If The NSA's System Is Too Big To Comply With Court Orders, Court Should Require It To Change Its System

from the something's-badly-broken dept

Last week, we wrote about the latest in the Jewel v. NSA case, where the Justice Department admitted to the EFF that the NSA was still destroying surveillance evidence, despite a temporary restraining order in March ordering it to stop. The EFF had rushed over to the court to get an emergency order to get the DOJ/NSA to stop -- and the DOJ flipped out, arguing that such an order was effectively impossible, since the information was quickly spread throughout many different systems, and stopping the program from deleting unnecessary info that was collected under that program (the so-called minimization efforts) might require the NSA to stop a huge amount of intelligence gathering, just to handle the situation. And, yes, there does appear to be some significant amount of irony in the idea that the DOJ insists that an order that it stop destroying evidence might mean that the NSA would have to stop collecting data in the first place. Either way, the judge was at least convinced enough that the court allowed the NSA to keep destroying evidence while the two sides further brief the issue, for a later ruling on whether or not the restraining order really applies to the information collected under Section 703 of the FISA Amendments Act.

While we focused mainly on the whole issue of the NSA/DOJ destroying key evidence in a case about its surveillance efforts, the ACLU has made another important (if related) point: if the NSA's systems are really too complex to comply with a preservation order, isn't that a pretty serious problem?

For an agency whose motto is "Collect It All," the NSA's claim that its mission could be endangered by a court order to preserve evidence is a remarkable one. That is especially true given the immense amount of data the NSA is known to process and warehouse for its own future use.

The NSA also argued that retaining evidence for EFF's privacy lawsuit would put it in violation of other rules designed to protect privacy. But what the NSA presents as an impossible choice between accountability and privacy is actually a false one. Surely, the NSA — with its ability to sift and sort terabytes of information — can devise procedures that allow it to preserve the plaintiffs' data here without retaining everyone's data.

The crucial question is this: If the NSA does not have to keep evidence of its spying activities, how can a court ever test whether it is in fact complying with the Constitution?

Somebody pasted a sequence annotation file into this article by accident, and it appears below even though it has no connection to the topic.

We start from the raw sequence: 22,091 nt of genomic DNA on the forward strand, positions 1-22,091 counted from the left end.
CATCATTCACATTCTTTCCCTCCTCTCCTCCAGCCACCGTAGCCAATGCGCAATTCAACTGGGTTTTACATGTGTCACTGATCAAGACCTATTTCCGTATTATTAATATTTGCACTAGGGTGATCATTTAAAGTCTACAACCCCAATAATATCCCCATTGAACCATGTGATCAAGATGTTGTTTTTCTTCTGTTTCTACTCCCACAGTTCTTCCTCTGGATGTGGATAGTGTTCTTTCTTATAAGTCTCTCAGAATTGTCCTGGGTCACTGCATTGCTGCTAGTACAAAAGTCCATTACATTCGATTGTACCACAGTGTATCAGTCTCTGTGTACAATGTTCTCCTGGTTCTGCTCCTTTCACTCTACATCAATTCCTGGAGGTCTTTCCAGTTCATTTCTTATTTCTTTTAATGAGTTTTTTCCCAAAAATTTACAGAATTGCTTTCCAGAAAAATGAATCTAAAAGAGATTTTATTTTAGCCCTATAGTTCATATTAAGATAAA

The ACLU calls this "too big to comply," a play on the infamous "too big to fail" claims towards Wall Street during the 2008 economic crisis. Of course, back in 2008, I made a simple suggestion on the "too big to fail" argument, which would seem to apply equally here. Back then, I pointed out that if banks are "too big to fail," there's a reasonable solution that doesn't involve making them even bigger (which was the government's solution): it was to require them to get small enough to fail again. Basically, the government could offer them bail out money on the condition that the banks be reorganized in a manner that if particular pieces started to fail, it didn't create systemic risk to the entire system. In some forms it wouldn't be all that different than a traditional antitrust breakup. And, yes, there's a lot of complexity hidden within such a proposal, but it seems like the only thing that really made sense (though, unfortunately, no one in the government seemed to agree).

So, shouldn't we take the same approach with the NSA? If its systems are truly "too complex to comply" or "too big to comply" with preservation orders, then shouldn't the court require the NSA to change its systems such that it can actually comply with legal court orders to preserve evidence needed in lawsuits that explore the constitutionality of their surveillance efforts?

Filed Under: destruction of evidence, doj, jewel v. nsa, nsa, section 702, surveillance
Companies: eff


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  1. icon
    Coyne Tibbets (profile), 11 Jun 2014 @ 12:29pm

    NSA brazen? Nah!

    I suspect that the NSA is attempting to brazen through two different lies at the same time to the court.

    First of all, they talk about retention limits...and then talk about how they've copied the data to 70 different systems. It wouldn't surprise me in the slightest that they are using that copying to bypass the retention limits. (Suppose they have a retention limit of 90 days on some data. If they have that data on SYSA, it will expire in 5 days, but if they copy it to SYSB, when does it expire? Right.)

    So then it would be a lie that they "can't keep the data" for the court, wouldn't it, since all the copying probably means they are keeping the data indefinitely in spite of the law?

    Second of all, I believe they have asserted that they can't copy the data for the court now. The 70 system copies gives the lie to that statement, because they already are copying it. Therefore, they could copy the data now, and sequester the copy until the court settles the issue of what data is to be turned over.

    But they are probably brazenly lying on both counts, that they can't retain the data and that they can't sequester it now.

    If I were the court, I would order them to copy and sequester the targeted data now, and accept no excuses.

    But even if the court waits, it is nice that the court now knows that there are 70 machines that need to be searched for relevant data, isn't it?

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